HONG KONG—Thousands of protesters joined the “Free Speech, Free Hong Kong” march held by the Hong Kong Journalists Association (HKJA) to challenge the unprecedented suppression of Hong Kong’s freedom of press.
About 6000 people showed up for the march and rally outside the Chief Executive Office on Feb. 23. Well-known journalists gave speeches about the importance of Hong Kong’s freedom of press, which is increasingly violated by the Chinese Communist Party (CCP) in mainland China.
Some journalists said they have received phone calls from the HK government, consortium bosses, and mainland China’s liaison office in Hong Kong, who exert pressure on the media to report the way they want.
Li Wei-ling’s Speech
Former radio host Li Wei-ling, who was recently fired without warning from her job at Commercial Radio Hong Kong, said this rally was not the end, but the beginning.
“Many people have come here today, but we are only representing the first batch of awakened people,” Li said. “In reality many Hongkongers still have not woken up.”
The protesters tied blue ribbons representing freedom of speech on the fence outside the office of Chief Executive Leung Chun-ying to express their demands. Li said she hopes the blue ribbons can blossom everywhere, awakening more people to stand up for freedom.
“If we remain silent, we will be forced into silence,” said Li. “Therefore I hope everyone can join me in fighting this battle.”
Senior journalist Ching Cheong, a representative of the newly founded Independent Commentators Association, challenged the idea that Li’s dismissal and the recent replacement of the chief editor of the Ming Pao newspaper were purely commercial decisions.
“If those were regular personnel changes, why did it only affect the outspoken journalists?” Ching asked.
Another sacked Commercial Radio Hong Kong host, Albert Cheng Jing-han, was on stage with Li.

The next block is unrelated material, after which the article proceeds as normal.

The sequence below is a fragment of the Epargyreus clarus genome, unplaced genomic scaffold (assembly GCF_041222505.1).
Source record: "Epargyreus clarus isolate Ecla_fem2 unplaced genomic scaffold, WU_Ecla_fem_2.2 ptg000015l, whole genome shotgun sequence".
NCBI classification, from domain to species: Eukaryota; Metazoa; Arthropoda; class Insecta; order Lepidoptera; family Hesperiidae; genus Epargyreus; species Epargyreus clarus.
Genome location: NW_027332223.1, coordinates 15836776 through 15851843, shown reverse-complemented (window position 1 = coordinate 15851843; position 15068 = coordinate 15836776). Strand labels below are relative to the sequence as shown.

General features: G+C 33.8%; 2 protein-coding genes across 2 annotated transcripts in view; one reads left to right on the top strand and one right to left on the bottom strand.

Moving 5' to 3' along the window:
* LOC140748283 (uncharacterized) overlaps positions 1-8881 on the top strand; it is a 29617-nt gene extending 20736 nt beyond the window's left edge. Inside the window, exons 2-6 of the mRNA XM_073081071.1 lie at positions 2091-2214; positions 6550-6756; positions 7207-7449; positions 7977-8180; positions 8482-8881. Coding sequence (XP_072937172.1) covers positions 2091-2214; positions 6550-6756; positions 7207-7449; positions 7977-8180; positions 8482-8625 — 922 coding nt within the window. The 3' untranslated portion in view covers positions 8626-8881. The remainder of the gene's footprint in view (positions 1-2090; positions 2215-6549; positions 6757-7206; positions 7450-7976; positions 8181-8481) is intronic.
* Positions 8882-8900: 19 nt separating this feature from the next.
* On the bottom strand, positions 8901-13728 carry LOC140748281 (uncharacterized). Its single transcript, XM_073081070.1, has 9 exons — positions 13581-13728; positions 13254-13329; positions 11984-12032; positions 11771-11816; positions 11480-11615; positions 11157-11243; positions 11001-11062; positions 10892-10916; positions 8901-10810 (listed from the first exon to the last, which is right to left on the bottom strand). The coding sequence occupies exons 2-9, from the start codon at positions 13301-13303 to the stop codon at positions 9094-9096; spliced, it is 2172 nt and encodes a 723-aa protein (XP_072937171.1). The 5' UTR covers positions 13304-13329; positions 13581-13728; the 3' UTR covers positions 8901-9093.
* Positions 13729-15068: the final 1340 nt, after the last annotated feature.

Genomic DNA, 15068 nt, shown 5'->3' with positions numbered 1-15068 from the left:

Li previously said during a press conference that her dismissal was due to suppression by Chief Executive Leung. Afterward many pro-CCP parties asked her to provide evidence for this.
Cheng said at Sunday’s rally, “I am the evidence. I am the witness. Last December, 70,000 people gathered at the Central Government Offices, and then we uploaded the audiotape on YouTube and over a hundred thousand people have watched it.”
“I did not record it secretly; that’s just the tape recording of a meeting of Digital Broadcasting Corporation directors. It verified clearly that the liaison office does not like Li Wei-ling. Wasn’t that the evidence?” Cheng said.
Yick Siu-ling, a victim of the 2010 Philippine hostage crisis, went onstage to express her gratitude towards Li. Yick thanked Li for reporting on the difficulties the crisis survivors faced, saying that because Li raised this awareness, the government had to follow up on the case due to pressure.
Yick believes that once the freedom of press is gone, victims will have no channel to redress injustices.
Press Freedom a Core Value
Many others also gave speeches discussing press freedom as a fundamental value of Hong Kong. Nick Kwok Hing-fai, a member of the Ming Pao Staff Concern Group, took his two-year-old daughter on the stage during the rally, saying that he came for the freedom of the next generation.
Ng Pui-ying, the former regional director of Value Partners Consulting, was asked to resign after she criticized the government for refusing to grant a TV license to Hong Kong Television Network. When Ng showed up at the rally, she won warm applause.
Ng said that many clients have told her they have received orders to withdraw advertisements from some media.
“There are pressures or influences from the management level which result in withdrawal of advertisements, or purposely not advertising in certain newspapers to suppress them. I feel that this is getting dreadful,” said Ng.